Monday, May 19, 2014


I post a lot about running on Facebook.  I share details of almost every run.  I am that girl.

I do it partially to hold myself accountable in my training.  I have a schedule that I need to stick to.  I need the inspiration that likes and comments provide.

The other reason I do it is because I never thought I would be here.

When I was in college, I faced a health crisis that took a long time to identify and resolve.  During that time, fatalism, drama and self-absorption combined in such a way that I could not see beyond the pain I felt in the moment.  When I thought about the future it was in abstract terms.  I wanted jobs, marriage, family, a future but I couldn't really see myself with any of those things.  I was sick.  I was in pain.  I figured I would die and that would be it.  The end.  No future.

But I didn't die.  My health crisis was diagnosed and resolved.  Jobs came (many, many, many jobs).  I got married.  We traveled a long path to family.  I began to see a future with me in it.

However, my old way of thinking still persisted.  Doubts, "I'm not strong", "I'm not good enough",  "I can't do this", became the soundtrack in my head.  So I didn't do anything.  Well that is not true.  I did lots of things halfheartedly.  I couldn't stick with anything because I wouldn't do it right.  Try this.  Quit this.  Try that.  Quit that.  Think about trying that other thing.  Don't try that other thing.  What about ...?  No, never mind.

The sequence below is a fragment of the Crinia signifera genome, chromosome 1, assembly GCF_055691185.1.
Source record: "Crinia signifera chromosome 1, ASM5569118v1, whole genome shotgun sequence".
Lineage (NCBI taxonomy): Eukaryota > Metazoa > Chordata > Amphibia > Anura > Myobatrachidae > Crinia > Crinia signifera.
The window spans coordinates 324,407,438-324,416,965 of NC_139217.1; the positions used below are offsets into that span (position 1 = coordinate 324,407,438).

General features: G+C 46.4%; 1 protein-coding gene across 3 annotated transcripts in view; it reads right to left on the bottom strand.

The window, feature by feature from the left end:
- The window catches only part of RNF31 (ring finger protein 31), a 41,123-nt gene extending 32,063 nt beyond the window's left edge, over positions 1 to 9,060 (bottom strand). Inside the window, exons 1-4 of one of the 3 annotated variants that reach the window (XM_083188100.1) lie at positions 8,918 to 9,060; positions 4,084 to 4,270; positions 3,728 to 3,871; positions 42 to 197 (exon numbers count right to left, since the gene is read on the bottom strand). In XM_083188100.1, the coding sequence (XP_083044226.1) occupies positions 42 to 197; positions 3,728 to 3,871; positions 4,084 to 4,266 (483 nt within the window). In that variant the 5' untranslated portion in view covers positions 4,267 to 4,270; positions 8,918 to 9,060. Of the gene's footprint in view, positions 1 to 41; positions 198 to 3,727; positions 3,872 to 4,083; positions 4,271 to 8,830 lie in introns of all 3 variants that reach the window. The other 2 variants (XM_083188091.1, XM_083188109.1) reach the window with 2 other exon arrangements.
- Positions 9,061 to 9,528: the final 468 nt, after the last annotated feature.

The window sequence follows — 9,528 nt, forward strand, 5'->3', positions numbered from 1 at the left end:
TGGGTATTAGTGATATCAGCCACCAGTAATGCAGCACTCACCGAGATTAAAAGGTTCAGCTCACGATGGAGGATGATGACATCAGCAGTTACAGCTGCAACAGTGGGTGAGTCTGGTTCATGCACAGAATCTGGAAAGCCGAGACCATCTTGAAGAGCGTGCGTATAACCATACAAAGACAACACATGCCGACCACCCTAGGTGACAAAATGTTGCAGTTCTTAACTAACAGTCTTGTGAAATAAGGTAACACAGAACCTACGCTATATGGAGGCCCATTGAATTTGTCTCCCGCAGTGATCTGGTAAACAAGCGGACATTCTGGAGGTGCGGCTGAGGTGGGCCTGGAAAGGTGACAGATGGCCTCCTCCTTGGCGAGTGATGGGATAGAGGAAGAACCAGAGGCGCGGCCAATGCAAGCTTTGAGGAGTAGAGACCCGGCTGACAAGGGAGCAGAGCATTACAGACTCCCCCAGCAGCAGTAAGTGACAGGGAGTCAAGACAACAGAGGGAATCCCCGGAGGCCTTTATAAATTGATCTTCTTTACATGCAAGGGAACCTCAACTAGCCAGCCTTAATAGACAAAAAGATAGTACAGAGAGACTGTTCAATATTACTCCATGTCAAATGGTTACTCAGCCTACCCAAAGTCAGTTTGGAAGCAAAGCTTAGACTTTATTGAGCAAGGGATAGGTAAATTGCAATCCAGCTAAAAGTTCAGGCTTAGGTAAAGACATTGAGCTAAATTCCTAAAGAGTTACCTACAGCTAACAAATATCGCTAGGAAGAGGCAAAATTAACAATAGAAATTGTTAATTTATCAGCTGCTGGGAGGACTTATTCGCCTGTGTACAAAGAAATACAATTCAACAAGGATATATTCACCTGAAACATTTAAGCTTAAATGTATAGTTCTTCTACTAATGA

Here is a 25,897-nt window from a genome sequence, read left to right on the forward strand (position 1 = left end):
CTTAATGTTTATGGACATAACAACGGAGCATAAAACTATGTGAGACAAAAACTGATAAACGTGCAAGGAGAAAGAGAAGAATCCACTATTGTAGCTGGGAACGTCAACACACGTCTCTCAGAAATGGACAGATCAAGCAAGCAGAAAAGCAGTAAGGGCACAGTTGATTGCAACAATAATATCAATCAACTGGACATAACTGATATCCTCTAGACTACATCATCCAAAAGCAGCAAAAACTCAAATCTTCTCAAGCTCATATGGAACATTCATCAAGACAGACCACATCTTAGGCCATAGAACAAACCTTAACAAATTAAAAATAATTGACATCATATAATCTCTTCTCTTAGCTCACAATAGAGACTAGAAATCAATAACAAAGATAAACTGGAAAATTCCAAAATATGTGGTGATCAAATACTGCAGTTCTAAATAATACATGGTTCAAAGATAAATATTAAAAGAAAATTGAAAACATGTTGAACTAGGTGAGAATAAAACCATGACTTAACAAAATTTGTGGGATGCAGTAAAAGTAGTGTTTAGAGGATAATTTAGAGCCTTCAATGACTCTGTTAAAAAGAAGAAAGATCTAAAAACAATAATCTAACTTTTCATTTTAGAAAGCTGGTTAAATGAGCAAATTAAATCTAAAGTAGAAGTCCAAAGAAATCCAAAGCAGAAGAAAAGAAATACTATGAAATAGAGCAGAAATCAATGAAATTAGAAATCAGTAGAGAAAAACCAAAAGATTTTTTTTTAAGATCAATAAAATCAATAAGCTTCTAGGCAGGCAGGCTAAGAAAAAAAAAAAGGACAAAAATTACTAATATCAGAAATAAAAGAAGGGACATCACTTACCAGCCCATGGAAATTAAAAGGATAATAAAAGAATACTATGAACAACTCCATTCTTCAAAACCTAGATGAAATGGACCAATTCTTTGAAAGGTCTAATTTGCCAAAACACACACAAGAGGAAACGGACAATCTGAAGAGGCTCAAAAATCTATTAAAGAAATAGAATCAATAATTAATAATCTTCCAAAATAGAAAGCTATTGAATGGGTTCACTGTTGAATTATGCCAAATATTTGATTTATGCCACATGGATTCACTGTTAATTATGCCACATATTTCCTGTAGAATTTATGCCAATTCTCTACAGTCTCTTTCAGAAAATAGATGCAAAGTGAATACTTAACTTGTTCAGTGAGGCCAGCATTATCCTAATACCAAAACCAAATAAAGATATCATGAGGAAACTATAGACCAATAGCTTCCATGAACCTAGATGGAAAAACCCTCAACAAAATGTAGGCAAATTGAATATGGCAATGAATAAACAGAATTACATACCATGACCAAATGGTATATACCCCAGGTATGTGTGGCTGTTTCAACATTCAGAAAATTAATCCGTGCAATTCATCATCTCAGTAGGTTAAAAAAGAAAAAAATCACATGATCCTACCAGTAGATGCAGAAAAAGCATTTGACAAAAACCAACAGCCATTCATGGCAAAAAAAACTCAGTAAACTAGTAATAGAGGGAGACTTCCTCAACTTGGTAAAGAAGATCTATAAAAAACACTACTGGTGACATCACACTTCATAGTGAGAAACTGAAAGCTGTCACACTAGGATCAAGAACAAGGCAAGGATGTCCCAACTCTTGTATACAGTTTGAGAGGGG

Few years ago I had a wake up call.  I had to change my way of living.  I couldn't do it anymore.  It was exhausting.  I was mentally, emotionally and spiritually dead.  I might as well have been physically dead.  So I stopped, surrendered and changed.  Slowly, sometimes almost imperceptibly, I became a new, better version of myself.

As I got stronger, I saw that I could do things.  I could do "easy" things.  I got up, I made my bed, I fed, clothed and took care of my kids.  I did life.  I wondered about the hard things.  Could I do them too?

Running is a hard thing.

It seems easy enough, moving at a pace faster than walking.  But it's not easy.  I have to push my body past it's comfort zone, take more steps, go farther, move quicker.  The mental challenge is equally tough.  I have to convince myself that my mind is lying.  The familiar thoughts of "I can't", "It hurts", "No more" play like a broken record.  Those are fears, lies.  They are not truth.  So every time I am out there I have to tell my mind to shut up.  "No! I can do this."  "I am strong."

The running posts I share are not boasts.  They are my way of reminding myself that I am here.  I am doing.  I am living.

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